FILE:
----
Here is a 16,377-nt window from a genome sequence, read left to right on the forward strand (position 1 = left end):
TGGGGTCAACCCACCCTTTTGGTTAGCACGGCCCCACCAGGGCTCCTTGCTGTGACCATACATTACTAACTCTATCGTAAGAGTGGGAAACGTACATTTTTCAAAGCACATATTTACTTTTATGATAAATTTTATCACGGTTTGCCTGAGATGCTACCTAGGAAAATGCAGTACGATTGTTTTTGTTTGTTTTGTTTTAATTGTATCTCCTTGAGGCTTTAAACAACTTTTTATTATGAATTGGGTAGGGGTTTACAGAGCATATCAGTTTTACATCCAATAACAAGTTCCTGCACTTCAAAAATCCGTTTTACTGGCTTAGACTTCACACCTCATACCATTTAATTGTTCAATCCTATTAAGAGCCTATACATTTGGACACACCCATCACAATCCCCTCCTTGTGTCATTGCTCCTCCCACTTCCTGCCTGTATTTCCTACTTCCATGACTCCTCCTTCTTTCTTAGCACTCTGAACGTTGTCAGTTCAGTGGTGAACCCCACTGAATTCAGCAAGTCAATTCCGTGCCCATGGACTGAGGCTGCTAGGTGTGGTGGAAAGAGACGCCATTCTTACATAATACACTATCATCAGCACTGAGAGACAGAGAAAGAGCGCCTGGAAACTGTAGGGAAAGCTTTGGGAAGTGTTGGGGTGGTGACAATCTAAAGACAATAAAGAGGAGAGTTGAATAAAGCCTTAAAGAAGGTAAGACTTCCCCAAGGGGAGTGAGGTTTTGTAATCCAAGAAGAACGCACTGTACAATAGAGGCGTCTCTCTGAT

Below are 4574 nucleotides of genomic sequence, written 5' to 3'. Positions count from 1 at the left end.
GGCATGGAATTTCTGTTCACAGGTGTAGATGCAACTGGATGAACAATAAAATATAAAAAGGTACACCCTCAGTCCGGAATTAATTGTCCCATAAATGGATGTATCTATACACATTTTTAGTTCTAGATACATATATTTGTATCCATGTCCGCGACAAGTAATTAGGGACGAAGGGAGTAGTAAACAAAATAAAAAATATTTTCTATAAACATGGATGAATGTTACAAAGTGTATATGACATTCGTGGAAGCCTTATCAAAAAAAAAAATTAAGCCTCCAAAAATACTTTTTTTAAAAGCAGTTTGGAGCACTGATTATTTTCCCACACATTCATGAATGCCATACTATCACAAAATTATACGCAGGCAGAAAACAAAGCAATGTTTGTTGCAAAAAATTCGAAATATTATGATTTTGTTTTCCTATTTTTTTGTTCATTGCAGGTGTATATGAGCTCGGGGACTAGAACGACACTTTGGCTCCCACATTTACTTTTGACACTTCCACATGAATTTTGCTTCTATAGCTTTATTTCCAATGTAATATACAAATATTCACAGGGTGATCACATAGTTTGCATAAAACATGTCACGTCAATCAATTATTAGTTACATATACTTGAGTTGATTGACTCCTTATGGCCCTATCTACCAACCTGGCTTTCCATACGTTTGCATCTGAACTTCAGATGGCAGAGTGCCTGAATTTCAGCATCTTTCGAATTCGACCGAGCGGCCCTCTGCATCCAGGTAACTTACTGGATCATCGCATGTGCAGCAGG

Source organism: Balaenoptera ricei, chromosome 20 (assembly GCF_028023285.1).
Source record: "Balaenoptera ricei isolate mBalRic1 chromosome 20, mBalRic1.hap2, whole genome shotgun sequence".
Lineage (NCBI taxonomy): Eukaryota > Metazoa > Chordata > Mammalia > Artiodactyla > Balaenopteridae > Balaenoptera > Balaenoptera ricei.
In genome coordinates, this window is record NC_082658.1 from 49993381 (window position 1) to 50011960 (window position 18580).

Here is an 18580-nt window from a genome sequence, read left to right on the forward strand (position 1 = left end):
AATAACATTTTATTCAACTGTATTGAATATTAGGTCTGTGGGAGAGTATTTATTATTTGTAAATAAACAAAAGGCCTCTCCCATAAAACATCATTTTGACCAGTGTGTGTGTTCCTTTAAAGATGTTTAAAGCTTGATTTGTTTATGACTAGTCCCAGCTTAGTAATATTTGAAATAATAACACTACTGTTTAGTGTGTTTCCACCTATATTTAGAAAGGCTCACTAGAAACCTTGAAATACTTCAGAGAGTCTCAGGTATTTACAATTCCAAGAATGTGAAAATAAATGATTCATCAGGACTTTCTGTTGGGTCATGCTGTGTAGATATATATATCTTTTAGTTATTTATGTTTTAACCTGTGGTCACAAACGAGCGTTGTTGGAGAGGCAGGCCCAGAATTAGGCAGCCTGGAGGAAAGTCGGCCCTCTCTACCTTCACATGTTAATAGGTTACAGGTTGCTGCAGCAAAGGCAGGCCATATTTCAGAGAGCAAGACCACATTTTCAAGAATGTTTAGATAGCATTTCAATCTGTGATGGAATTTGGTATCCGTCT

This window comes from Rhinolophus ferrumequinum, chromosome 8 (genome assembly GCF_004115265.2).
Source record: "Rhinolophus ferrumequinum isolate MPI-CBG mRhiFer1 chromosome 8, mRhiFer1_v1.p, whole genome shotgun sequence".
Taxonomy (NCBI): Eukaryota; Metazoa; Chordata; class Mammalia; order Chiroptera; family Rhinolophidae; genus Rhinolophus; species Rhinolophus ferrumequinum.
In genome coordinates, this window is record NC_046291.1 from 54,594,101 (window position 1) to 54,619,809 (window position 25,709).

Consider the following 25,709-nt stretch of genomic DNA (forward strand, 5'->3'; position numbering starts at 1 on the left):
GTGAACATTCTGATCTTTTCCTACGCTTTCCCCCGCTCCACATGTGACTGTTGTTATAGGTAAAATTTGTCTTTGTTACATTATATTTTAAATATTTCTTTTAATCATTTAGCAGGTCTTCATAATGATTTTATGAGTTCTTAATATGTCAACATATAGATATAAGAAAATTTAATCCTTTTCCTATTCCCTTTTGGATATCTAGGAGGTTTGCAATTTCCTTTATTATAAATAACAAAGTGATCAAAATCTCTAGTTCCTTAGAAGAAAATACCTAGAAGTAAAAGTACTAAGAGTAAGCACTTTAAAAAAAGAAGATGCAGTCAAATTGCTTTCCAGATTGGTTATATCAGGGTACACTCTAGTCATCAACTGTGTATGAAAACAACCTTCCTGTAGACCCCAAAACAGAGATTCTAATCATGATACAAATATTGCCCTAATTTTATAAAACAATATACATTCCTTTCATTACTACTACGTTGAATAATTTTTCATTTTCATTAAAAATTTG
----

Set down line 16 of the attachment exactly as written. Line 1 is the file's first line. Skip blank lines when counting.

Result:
GTGAACATTCTGATCTTTTCCTACGCTTTCCCCCGCTCCACATGTGACTGTTGTTATAGGTAAAATTTGTCTTTGTTACATTATATTTTAAATATTTCTTTTAATCATTTAGCAGGTCTTCATAATGATTTTATGAGTTCTTAATATGTCAACATATAGATATAAGAAAATTTAATCCTTTTCCTATTCCCTTTTGGATATCTAGGAGGTTTGCAATTTCCTTTATTATAAATAACAAAGTGATCAAAATCTCTAGTTCCTTAGAAGAAAATACCTAGAAGTAAAAGTACTAAGAGTAAGCACTTTAAAAAAAGAAGATGCAGTCAAATTGCTTTCCAGATTGGTTATATCAGGGTACACTCTAGTCATCAACTGTGTATGAAAACAACCTTCCTGTAGACCCCAAAACAGAGATTCTAATCATGATACAAATATTGCCCTAATTTTATAAAACAATATACATTCCTTTCATTACTACTACGTTGAATAATTTTTCATTTTCATTAAAAATTTG